Bill Mounce

For an Informed Love of God

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Monday, November 28, 2022

Is There Really No Condemnation for All Who Claim to Follow Christ? (Rom 8:1)

Paul can sometimes make broad statements that are open to misunderstanding, especially when read out of context. In some of these cases, we see later scribes trying to qualify what he said so as to clarify -- in their minds -- what Paul means. Enter the wonderful world of textual criticism.

In Romans 7, Paul admits his struggle with sin (one interpretation of the chapter) and cries out in v 24, “Wretched man that I am! Who will deliver me from this body of death?” He immediately answers, “Thanks be to God through Jesus Christ our Lord!”

In 8:1, he then summarizes the result of his divine deliverance. “There is therefore now no condemnation for those who are in Christ Jesus,” “therefore now” being an especially emphatic conclusion (ἄρα νῦν). Paul may also be thinking all the way back to 5:12–21. V 2 summarizes (γάρ) how he was delivered. “For the law of the Spirit of life in Christ Jesus has set you free from the law of sin and of death.”

Apparently, to some scribes, v 1 sounded too unguarded. Does Paul really mean to say that there is literally no condemnation for all people? The Majority text adds the qualifier, “who walk not after the flesh, but after the Spirit” (KJV). Other manuscripts simply have, “who do not walk according to the flesh.”

This is one of those situations in which a text-critical decision is easy, and all modern translations go with the shorter reading. There is no reason to have dropped the phrase, and its inclusion based on v 4 makes sense. UBS gives its omission an A rating. In fact, it is so obviously a later addition that I did not include it on my website,, but I think I will add it in now.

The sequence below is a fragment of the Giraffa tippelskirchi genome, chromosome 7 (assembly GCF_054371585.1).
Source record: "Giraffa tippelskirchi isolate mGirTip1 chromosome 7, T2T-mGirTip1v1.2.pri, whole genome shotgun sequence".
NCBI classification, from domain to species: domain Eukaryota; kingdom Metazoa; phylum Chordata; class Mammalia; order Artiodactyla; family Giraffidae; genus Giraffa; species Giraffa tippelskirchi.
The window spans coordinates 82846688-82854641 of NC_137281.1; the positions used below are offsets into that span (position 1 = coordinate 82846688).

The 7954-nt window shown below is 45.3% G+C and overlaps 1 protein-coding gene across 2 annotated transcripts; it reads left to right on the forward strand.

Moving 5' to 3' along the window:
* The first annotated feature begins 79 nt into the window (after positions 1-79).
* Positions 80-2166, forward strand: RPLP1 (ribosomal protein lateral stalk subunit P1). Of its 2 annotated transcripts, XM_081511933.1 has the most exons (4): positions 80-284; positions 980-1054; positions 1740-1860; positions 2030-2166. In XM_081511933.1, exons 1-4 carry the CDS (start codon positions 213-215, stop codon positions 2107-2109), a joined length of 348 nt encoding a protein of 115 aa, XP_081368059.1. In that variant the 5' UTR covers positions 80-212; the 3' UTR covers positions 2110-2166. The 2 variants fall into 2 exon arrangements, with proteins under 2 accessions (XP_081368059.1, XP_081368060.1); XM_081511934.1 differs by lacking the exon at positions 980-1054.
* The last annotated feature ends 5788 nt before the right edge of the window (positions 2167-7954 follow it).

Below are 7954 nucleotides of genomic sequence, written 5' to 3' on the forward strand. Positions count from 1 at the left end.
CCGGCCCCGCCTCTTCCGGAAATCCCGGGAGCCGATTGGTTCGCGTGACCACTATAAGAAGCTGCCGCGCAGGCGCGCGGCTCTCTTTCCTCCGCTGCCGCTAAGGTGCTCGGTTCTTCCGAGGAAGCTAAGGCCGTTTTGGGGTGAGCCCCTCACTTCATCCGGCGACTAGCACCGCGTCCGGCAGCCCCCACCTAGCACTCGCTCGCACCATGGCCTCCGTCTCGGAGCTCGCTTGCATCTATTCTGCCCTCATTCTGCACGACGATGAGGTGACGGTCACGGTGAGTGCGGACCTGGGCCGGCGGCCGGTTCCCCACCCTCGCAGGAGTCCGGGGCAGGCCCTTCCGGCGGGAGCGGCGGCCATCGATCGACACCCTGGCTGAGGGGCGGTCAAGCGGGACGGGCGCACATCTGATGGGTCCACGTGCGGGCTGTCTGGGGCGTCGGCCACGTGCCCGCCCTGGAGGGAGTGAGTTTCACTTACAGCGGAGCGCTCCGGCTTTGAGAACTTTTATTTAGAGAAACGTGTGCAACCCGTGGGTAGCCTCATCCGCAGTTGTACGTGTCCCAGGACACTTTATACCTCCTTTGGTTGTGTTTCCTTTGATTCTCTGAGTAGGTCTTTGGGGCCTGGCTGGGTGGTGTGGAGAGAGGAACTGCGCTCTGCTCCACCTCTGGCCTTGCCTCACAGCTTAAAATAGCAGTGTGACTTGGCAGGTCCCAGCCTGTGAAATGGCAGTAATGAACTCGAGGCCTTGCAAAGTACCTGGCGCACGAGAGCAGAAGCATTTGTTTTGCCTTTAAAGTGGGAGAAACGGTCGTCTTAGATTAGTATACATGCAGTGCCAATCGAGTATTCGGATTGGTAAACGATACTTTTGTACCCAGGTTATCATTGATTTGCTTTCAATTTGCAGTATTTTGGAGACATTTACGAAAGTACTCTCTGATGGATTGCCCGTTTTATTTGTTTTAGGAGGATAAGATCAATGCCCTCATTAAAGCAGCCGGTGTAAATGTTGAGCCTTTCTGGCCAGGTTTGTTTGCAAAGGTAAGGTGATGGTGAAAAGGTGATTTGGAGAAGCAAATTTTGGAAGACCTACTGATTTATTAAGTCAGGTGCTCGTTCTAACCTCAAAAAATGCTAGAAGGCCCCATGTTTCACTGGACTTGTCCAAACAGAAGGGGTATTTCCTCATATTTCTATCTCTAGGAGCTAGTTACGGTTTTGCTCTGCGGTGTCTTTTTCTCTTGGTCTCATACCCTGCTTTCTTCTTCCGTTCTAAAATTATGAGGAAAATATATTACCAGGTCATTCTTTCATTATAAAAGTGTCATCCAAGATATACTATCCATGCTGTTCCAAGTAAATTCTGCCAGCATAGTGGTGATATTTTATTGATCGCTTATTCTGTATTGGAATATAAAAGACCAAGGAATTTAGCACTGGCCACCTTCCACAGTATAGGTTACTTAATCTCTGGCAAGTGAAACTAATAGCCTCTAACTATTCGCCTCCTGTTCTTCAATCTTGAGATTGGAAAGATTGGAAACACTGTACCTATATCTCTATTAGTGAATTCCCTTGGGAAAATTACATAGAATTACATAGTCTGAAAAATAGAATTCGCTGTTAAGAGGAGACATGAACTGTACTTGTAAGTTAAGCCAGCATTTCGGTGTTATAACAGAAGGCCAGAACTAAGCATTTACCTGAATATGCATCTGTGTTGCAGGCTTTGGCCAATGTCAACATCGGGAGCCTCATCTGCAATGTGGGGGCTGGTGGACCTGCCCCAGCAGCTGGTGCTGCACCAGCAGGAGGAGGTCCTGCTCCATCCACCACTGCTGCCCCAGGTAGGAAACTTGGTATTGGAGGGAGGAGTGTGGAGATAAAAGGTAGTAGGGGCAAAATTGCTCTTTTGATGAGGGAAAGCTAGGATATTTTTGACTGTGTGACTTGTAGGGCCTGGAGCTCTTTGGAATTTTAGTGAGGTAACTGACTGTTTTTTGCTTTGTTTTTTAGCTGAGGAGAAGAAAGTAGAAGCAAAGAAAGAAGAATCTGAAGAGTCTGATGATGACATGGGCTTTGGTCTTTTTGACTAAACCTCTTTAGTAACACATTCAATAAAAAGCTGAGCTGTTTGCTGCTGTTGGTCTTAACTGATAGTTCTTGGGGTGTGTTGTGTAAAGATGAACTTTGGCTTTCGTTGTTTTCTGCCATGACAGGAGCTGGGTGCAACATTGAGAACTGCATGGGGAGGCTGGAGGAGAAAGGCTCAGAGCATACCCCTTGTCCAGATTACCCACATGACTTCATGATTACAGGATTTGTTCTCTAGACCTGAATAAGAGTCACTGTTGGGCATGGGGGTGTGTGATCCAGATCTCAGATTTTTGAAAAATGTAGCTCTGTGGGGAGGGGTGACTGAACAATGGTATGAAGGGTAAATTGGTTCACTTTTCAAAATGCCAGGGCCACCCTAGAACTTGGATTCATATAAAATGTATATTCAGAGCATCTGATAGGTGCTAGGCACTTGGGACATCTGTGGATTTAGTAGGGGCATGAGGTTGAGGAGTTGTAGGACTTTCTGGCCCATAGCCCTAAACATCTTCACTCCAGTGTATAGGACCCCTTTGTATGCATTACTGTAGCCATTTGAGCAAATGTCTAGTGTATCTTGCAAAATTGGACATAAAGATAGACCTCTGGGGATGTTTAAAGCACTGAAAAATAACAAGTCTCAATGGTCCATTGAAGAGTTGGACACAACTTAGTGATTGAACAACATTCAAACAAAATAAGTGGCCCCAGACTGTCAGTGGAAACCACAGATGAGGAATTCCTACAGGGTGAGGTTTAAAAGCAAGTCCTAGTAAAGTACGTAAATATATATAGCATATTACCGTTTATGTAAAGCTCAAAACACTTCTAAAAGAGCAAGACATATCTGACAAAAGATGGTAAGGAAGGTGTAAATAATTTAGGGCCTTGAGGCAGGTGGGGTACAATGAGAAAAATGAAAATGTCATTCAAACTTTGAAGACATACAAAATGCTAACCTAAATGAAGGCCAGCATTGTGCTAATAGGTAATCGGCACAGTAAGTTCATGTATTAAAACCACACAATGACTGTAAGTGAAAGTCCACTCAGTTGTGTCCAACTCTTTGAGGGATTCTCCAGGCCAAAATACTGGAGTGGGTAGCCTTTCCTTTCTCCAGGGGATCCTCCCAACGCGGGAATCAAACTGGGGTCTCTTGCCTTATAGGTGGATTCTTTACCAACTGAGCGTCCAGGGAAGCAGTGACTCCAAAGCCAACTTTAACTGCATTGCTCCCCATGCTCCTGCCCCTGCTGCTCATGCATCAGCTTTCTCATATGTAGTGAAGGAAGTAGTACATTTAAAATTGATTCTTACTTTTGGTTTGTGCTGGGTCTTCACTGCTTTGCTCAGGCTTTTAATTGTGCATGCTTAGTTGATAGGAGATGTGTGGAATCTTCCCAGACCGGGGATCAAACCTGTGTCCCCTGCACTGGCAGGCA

Having said that, the thrust of the addition is important. Those who have truly been delivered by the work of the Spirit will be walking according to the Spirit. Ongoing obedience is one of the assurances of our salvation and that we do not stand under condemnation. To the degree that a person is not walking by the Spirit, to the same degree they cannot be confident of their salvation. The person who raised their hand at camp and then lived apart from the Spirit for the next fifty years can have no assurance of their salvation.


Good evening, Dr. Mounce. There is another verse which I have been meaning to ask you about for some time now. This verse is Rom. 12:11, and many English translations (I checked the NASB, your translation, ESV, KJV, NIV, WEB, among others) translate the last part of the verse as “serving [or serve] the Lord”. However, the original Koine Greek word is δουλεύοντες, which obviously means “to serve as a slave”. But my problem is that everywhere else in the NT when the author just simply wants to use the word “serve”, διακονέω or a similar word is used (for instance, in Luke 10:40 when Martha is upset that Mary is not helping her with serving the guests). It seems that Paul was specific in his use of δουλεύοντες and wanted to show that we serve Jesus as slaves under a master, not as equals. But all the English translations omit this detail. Is there an explanation for this? Cordially, Eleazar

Brother Bill, I'm slightly baffled as to why you think it is so obvious that "who walk not according to the flesh, but according to the spirit" is an addition. Why might Paul want to say it? Because, of course, he doesn't want someone to get the impression that they can be in Christ Jesus in spite of the fact that they live according to the flesh. Why would someone want to drop the words (if it was done intentionally, which is less likely than otherwise)? Because they want to assure people that you are not condemned if you are (supposedly) in Christ, no matter how you live. If manuscripts are given priority based on greater age, then does not this logic equally require that if an early church father quotes a verse, his quotation carries the weight of age of his era? If we have quotations of Romans 8:1 the reflect the Majority text from Victorinus (4th century) Ambrosiaster (4th century) Ephraim of Syria (4th century) John Chrysostom (4th century) and Origen (3rd century), and these writers are contemporary with or prior to the earliest manuscripts with the shorter reading, does this not imply that the Majority Text reading is likely to be the original? Thanks, Philip Hess